“It was a really tough story to cover, because the subject wasn’t there,” says Chris McGrath. “There was so much press there, and everyone was having the same problem – I was talking with other photographers and the Getty Images office about how to tell the story. It became every day going to the same place, standing, trying to get a picture that said something.”
The story was the disappearance of the disappearance of Jamal Khashoggi and the problem was exactly that – a Saudi Arabian journalist, author, and editor, who wrote for The Washington Post, Khashoggi had gone to the Saudi Arabian consulate in Istanbul on 02 October 2018 and vanished. Lurid reports that he’d been killed and dismembered soon circulated, but his body has still not been found and initially, the Saudi Arabian government denied his death. There was, as McGrath says, very little to photograph.
Then on 15 October, Saudi and Turkish officials were allowed in to inspect the building, and McGrath, along with many other journalists and photographers, went along to photograph the development. “We didn’t know when the inspectors would arrive, but everyone was there,” says McGrath. “All the press was trying to get something, and this guy was holding us back.”
Our pick of the key stories from the past week, including interviews with World Press Photo-nominated photographers, details of Bangladesh’s Chobi Mela festival, plus Piero Percoco on his wildly successful Instagram The Rainbow is Underestimated
Our pick of the key stories from the past week, including the World Press Photo and MACK First Book Award nominees, and interviews with Iain McKell, Tommaso Rada, and Mona Kuhn
Nadia Shira Cohen has won the $10,000 Women Photograph + Getty Images grant for her work on the abortion ban in El Salvador – and the five grants of $5000 awarded by Women Photograph with Nikon have gone to Tasneem Alsultan, Anna Boyiazis, Jess T. Dugan, Ana Maria Arevalo Gosen, and Etinosa Yvonne Osayimwen.
Nadia Shira Cohen’s series Yo No Di a Luz documents the effect that the complete ban on abortion in El Salvador has had on women – particularly on those forced to give birth to children conceived as a result of rape. “Doctors and nurses are trained to spy on women’s uteruses in public hospitals, reporting any suspicious alteration to the authorities and provoking criminal charges which can lead to between six months to seven years in prison,” writes Shira Cohen. “It is the poorer class of women who suffer the most as doctors in private hospitals are not required to report.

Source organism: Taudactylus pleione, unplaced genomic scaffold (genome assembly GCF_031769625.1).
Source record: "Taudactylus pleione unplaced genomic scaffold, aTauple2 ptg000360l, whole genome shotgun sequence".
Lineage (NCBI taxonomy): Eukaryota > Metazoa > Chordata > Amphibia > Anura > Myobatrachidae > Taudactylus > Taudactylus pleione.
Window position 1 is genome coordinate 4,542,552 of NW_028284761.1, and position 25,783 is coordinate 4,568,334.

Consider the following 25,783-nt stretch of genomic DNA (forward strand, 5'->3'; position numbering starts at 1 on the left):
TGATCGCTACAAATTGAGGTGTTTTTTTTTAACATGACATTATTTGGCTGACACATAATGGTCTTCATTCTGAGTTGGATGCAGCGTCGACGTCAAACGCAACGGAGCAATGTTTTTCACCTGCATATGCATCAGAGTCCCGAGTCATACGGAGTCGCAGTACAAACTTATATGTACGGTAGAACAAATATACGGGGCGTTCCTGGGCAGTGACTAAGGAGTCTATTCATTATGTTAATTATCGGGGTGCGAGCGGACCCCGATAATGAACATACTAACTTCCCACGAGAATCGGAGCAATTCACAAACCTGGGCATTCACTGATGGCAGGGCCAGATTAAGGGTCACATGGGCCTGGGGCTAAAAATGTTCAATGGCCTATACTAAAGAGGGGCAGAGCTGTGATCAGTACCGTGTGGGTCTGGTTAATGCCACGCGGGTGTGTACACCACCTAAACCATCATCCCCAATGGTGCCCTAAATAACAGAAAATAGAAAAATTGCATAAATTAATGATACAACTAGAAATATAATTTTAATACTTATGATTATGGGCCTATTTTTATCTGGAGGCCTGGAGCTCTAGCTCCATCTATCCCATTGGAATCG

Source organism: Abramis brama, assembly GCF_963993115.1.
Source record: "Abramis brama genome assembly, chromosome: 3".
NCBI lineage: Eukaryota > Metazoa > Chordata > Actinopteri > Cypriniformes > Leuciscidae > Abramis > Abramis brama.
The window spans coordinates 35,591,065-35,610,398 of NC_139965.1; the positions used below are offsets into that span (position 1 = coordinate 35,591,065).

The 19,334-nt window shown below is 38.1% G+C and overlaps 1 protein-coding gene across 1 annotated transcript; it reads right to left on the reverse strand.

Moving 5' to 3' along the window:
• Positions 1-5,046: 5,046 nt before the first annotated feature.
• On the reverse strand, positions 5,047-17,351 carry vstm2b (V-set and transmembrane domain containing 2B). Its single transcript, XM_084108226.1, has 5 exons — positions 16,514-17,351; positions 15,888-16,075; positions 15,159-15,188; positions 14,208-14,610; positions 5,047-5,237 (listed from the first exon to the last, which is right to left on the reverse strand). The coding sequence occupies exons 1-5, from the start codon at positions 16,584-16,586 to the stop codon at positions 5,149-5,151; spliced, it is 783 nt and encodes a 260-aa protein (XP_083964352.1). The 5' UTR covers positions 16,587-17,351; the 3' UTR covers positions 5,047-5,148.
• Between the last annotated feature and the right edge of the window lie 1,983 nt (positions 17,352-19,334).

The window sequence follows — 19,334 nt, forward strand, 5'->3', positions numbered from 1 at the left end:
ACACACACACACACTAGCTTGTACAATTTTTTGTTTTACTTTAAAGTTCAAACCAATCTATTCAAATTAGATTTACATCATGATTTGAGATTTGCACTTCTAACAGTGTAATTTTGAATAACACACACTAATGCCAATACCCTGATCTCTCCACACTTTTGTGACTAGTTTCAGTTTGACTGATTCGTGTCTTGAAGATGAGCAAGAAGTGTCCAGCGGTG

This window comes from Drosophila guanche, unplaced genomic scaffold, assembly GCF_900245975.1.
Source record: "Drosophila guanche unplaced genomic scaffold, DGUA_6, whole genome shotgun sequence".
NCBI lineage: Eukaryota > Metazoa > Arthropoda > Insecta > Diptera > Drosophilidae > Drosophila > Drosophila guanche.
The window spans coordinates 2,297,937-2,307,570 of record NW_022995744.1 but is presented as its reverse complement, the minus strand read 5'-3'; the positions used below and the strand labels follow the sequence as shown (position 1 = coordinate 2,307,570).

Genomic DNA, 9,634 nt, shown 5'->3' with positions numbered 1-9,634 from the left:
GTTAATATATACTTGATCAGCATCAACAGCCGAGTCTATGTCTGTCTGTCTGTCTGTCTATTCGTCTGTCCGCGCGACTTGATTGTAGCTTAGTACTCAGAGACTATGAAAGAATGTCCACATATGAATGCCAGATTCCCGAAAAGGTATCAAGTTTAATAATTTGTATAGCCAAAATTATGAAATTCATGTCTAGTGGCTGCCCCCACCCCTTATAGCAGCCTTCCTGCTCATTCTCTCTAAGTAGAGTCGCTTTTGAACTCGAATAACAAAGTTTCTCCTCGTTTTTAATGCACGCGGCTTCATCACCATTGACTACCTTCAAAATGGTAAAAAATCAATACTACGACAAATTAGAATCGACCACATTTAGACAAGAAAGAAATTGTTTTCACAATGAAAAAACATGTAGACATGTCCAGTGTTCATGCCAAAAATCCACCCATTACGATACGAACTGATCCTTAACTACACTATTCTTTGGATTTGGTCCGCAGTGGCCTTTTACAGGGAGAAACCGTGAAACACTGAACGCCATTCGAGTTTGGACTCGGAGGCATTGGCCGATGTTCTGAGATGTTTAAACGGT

When scientists first discovered neon in 1898, they knew there was something extra-ordinary within its distinctive red glow. They named their newborn gas neon after the Greek word for ‘new’ and quickly put it on the market. After being rejected by homeowners who took offence to its devilish glow, neon eventually found a place for its eye-catching self in commercial America; within the tubes of advertising slogans, strip clubs and dive bars that continue to pepper the landscape to this day. While neon continues to play out its twitching career across a jaded USA, in Saudi Arabia, the inert gas is considered as both a symbol of status and luck, says photographer Celine Stella. “The neon shapes and objects photographed here first caught my attention when we were driving through the desert at night a couple of summers ago. It was pitch dark and suddenly these kiosks appeared like balls of light in the middle of nowhere. The colours shining in the dark were beautiful, but alien. The contrast between the light and what was …
Since moving from Saudi Arabia to the UK in 2007, Wasma Mansour has turned her lens towards other women who have made a similar choice. Single Saudi Women takes an almost scientific approach to the ways in which these émigrés evolve in contemporary British society through three carefully crafted typologies – portraits of the women in their homes, still lifes of significant possessions in their homes, and studio images of veils packed in bags. “In the past, my awareness of photography had been limited to its use as an illustrative tool and as a means for providing visual evidence,” says Mansour, who recently completied a PhD in photography at London College of Communication. “Through collaborating with the participants when building their portraits, I became increasingly aware of the need to protect their anonymity. This led me to further revise and expand my use of photography.” Rather than imposing a personal view on how her subjects should be depicted, Mansour enters into a dialogue with each, involving them in the process – from setting the 4×5 camera to proofing the Polaroid test before taking the …